John Darby of The Beach Co. said the memorial committee looked at several ideas until this landscaping approach rose to the top.

"I don't pretend to be an art critic or an architectural genius, but this one just grabbed everybody in the room," he said of the proposed design.

Other details include:

  • An egg-shaped fountain would be placed in the middle of the marble sculptures and would include the names of the nine black parishioners who died in the racially motivated attack. Its interior also contains a cross-shaped indention.
  • A wrought iron fence along Calhoun Street, one built to the quality standards set by the late Charleston blacksmith Philip Simmons.
  • A small chapel area, dominated by a large cross rising from a black granite water feature, that would include a few benches for meditation and private reflections.
  • A tall masonry wall between the memorial and the parking area. A pedestrian path would lead from the parking area into the memorial.
  • Some patio-like seating areas on the eastern side of the church, between the survivor's garden and the back of two single homes on Calhoun Street.
  • Six benches would surround the survivors garden, and five would include the names of those in the church who survived the 2015 shooting. The sixth would include the name of the church, which also survived.

The spaces would be landscaped along the lines of a fine Charleston garden. The memorial courtyard would include a rough, durable walkway that allude to the rough passage of Africans to the New World and the rough journey faced by Emanuel during its two centuries of history.

The elliptical marble forms, which also would serve as benches, expand out around the fountain but then come together toward the back, where the courtyard transitions into the chapel space. Darby said walking through the space symbolizes the path to forgiveness, and the narrower passage at the rear can be passed by only one person at a time.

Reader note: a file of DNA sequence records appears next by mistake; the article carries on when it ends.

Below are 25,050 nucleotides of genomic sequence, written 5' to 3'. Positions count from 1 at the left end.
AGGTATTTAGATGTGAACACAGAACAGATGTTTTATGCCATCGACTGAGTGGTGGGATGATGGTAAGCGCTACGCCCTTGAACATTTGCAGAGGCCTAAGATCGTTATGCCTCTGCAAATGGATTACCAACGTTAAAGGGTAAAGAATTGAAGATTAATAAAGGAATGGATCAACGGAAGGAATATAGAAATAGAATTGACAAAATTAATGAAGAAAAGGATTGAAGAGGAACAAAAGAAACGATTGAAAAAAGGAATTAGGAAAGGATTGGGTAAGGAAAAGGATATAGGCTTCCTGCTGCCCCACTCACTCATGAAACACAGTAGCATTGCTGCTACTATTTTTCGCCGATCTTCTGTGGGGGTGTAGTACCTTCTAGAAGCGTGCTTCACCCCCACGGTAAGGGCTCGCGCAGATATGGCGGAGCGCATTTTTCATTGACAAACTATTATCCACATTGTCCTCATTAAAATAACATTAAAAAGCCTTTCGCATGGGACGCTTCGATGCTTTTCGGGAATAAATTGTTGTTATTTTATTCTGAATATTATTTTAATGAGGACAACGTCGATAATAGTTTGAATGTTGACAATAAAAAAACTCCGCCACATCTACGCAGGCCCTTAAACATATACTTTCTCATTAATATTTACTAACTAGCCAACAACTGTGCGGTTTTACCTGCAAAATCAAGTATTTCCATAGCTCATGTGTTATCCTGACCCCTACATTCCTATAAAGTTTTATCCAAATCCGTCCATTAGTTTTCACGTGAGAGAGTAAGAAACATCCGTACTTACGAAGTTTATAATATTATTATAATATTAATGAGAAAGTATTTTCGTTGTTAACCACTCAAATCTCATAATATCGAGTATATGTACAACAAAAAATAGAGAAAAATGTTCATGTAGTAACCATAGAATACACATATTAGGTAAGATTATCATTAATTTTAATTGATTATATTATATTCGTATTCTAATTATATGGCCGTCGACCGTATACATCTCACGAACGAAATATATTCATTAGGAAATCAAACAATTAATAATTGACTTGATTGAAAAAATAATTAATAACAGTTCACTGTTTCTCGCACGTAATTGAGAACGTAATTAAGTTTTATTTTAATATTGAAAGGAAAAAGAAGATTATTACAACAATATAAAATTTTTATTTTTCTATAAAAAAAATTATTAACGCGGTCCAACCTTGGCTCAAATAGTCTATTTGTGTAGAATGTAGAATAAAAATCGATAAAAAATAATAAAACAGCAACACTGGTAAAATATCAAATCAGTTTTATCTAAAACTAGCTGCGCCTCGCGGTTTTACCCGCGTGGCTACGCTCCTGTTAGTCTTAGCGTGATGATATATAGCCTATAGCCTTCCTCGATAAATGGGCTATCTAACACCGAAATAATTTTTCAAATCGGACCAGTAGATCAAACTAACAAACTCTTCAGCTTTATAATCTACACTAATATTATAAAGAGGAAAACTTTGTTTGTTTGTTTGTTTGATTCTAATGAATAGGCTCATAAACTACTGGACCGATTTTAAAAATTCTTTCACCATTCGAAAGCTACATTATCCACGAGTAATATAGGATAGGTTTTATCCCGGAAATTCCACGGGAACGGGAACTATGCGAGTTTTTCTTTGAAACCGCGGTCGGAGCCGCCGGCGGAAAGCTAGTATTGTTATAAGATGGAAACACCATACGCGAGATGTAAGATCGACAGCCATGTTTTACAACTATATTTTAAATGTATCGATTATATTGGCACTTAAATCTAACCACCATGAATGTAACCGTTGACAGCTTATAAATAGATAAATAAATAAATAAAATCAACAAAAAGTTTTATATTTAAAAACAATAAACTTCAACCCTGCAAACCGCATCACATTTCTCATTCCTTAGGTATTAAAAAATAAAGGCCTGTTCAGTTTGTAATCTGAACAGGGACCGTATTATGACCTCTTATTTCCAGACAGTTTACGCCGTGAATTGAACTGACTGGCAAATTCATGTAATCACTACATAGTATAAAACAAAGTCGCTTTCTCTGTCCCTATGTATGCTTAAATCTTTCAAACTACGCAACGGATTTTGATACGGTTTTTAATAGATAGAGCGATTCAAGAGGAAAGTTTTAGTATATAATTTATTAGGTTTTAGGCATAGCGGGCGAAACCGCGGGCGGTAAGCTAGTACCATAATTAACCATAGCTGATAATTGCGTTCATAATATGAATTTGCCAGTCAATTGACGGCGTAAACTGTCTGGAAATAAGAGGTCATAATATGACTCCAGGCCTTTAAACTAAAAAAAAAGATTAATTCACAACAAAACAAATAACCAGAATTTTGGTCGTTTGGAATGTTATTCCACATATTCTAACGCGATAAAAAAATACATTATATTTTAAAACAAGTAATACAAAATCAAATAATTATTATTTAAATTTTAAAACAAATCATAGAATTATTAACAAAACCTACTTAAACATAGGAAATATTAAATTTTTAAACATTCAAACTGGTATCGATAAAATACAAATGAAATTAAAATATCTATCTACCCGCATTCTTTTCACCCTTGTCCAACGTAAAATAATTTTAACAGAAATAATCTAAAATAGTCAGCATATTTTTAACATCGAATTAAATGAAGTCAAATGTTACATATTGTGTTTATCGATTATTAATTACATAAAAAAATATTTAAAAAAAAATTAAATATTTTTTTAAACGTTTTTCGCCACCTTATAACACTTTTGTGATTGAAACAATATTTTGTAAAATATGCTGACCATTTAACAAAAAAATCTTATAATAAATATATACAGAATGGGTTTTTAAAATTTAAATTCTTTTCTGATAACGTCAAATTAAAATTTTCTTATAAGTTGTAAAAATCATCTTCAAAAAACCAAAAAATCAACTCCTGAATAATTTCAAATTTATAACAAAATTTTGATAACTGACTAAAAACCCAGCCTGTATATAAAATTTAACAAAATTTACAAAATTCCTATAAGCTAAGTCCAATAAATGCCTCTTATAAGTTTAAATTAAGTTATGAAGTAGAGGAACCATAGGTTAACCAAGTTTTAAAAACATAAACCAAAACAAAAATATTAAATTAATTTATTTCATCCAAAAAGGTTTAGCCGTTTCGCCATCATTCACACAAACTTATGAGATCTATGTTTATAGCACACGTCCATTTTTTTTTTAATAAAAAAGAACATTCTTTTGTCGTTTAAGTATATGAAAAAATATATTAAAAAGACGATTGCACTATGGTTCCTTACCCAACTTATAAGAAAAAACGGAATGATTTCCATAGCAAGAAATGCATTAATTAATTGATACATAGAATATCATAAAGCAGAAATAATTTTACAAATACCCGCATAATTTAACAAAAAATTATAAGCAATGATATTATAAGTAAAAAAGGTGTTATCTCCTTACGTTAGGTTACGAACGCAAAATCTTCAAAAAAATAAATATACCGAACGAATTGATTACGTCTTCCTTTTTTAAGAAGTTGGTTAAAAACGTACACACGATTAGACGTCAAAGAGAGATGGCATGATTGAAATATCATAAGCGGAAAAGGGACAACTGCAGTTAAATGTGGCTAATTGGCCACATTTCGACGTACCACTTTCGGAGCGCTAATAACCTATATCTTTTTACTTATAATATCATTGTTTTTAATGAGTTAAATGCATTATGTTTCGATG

"As you come to the end, it's an individual decision to forgive," Darby said.

A new nonprofit has been formed to collect donations. Darby said it will try to raise about $15 million, including approximately $10 million to construct the memorial and another $5 million for programming and a maintenance endowment.

Depending on fundraising and city approvals, Darby said the memorial could be built within the next few years.

Charleston City Councilman William Dudley Gregorie served on the committee and said the design is intended to evoke feelings, "and it will take you on a journey from death to survival. It’s going to be very personal. I think people will interpret it personally. It’s abstract enough for people to do that.”

As the service came to a close and the worshippers rose to their feet to give a standing ovation, sounds of applause carried through the church. There was so much to look forward to.

Reach Robert Behre at 843-937-5771. Follow him on Twitter @RobertFBehre.

Michael Majchrowicz is a reporter covering crime and public safety. He previously wrote about courts for the Daily Hampshire Gazette in Northampton, Massachusetts. A Hoosier native, he graduated from Indiana University with a degree in journalism.